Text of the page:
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Street Children Given New Hope Thanks to Plan-Supported Drop-in Center

Kamran and his friends outside the tent he and his family live in on the outskirts of Chakwal in Pakistan.
Kamran and his friends outside the tent he and his family live in on the outskirts of Chakwal in Pakistan.
June 27, 2014
Plan is supporting a program aimed at moving Pakistani children from the streets to the classroom.

A program in Pakistan supported by Plan International is helping to get children off the streets and into school.

Working with local organizations to address the issue of working street children, Plan Pakistan began the Rehabilitation and Reintegration of Street Working Children project with the aim to not only rehabilitate children, but also to introduce them to a formal education. A drop-in center was set up for children who pick up litter for a living. The center provides services such as non-formal education, health care, psychosocial support, nutritious meals, and recreational facilities.

The program addresses a pressing issue in Pakistan.

In the city of Chakwal, there has been a sharp increase in children, both boys and girls, scavenging for scrap to sell to local junk yard owners. Street and working children are often exposed to dreadful conditions and are vulnerable to all different forms of abuse. They can also fall prey to various diseases.

Some children drop out of school at an early age and many never see the inside of a classroom. Perils faced include hunger, thirst, dangerous and poorly paying jobs, prostitution, sexual abuse, disease, exclusion, police harassment, imprisonment, drug addiction, and illiteracy.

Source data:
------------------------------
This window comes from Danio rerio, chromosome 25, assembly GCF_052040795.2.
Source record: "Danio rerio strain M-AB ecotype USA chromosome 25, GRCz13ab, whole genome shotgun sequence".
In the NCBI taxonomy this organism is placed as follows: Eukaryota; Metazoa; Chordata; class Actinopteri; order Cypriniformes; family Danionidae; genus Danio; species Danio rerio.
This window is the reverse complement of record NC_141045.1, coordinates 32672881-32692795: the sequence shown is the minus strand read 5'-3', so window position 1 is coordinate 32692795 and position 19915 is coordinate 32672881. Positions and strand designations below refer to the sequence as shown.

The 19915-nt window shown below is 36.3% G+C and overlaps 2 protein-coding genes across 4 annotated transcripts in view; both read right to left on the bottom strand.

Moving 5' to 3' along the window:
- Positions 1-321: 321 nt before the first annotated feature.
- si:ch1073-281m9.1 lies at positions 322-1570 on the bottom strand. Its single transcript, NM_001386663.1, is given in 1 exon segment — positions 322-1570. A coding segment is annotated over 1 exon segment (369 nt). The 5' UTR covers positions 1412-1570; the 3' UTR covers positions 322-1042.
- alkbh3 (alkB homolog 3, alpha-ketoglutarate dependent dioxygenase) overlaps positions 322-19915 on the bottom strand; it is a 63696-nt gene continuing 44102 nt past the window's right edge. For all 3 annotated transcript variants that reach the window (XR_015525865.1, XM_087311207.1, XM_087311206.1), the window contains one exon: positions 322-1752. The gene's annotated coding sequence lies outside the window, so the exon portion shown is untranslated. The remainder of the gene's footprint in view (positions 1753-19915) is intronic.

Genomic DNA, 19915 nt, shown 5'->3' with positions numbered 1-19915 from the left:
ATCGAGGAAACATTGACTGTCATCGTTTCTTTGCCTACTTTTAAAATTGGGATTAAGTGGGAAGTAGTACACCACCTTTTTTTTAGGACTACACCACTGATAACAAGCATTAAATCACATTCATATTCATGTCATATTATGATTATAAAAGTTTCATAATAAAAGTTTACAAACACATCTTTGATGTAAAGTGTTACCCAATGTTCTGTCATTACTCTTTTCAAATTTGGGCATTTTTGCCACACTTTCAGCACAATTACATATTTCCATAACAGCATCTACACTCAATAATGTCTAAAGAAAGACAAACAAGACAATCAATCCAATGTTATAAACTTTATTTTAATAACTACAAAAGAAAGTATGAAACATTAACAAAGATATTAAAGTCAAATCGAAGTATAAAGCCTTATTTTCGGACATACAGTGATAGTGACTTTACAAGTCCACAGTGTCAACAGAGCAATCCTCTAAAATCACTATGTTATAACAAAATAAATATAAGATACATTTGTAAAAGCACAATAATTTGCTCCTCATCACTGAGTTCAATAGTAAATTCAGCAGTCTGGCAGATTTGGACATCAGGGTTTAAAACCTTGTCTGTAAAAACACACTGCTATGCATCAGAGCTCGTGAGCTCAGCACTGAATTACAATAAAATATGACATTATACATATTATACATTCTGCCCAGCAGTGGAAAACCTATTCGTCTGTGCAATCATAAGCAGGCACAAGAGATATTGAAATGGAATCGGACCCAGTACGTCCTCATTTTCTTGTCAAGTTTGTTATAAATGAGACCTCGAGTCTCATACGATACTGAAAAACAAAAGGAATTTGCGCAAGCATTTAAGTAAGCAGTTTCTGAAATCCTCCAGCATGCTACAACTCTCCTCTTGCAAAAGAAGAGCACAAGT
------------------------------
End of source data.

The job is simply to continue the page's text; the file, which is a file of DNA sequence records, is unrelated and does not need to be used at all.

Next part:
Meet Kamran

For a boy in Chakwal, the drop-in center is making all the difference.

9-year-old Kamran lives on the outskirts of the city where he and his family used to beg on the streets.

One day, staff from the drop-in center visited Kamran and talked to his parents about his right to health and education. This was followed by other meetings until his parents agreed to send him to the drop-in center where other children from the community were enrolled.

“It was wonderful,” he said. “We would have lunch together with the staff and other children and we learned how to read and write, and I also learned good manners there. Now I can greet people properly, request the teacher for help, and share with other children.”

Kamran proved to be a quick learner and he soon decided that he wanted to go to a regular school.

“I convinced my parents that this would be good for us as a family,” he said.

With the help of the center staff, Kamran and seven others were admitted to a government primary school. Kamran excelled in his studies and when the results of the annual examination were announced, he had earned the highest grades in the class.

“The headmistress of the school gave me a cash prize,” he said. “And, upon hearing of my success, many parents from our neighborhood who were not in favor of education enrolled their children in my school.”

A total of 13 neighborhood children, among them Kamran’s brother and cousins were enrolled in school.

For Kamran, primary school is not the end of the road. His journey has just begun.

“Now my parents take a greater interest in my education,” he said. “I dream of being a pilot in the Pakistan Air Force one day.”


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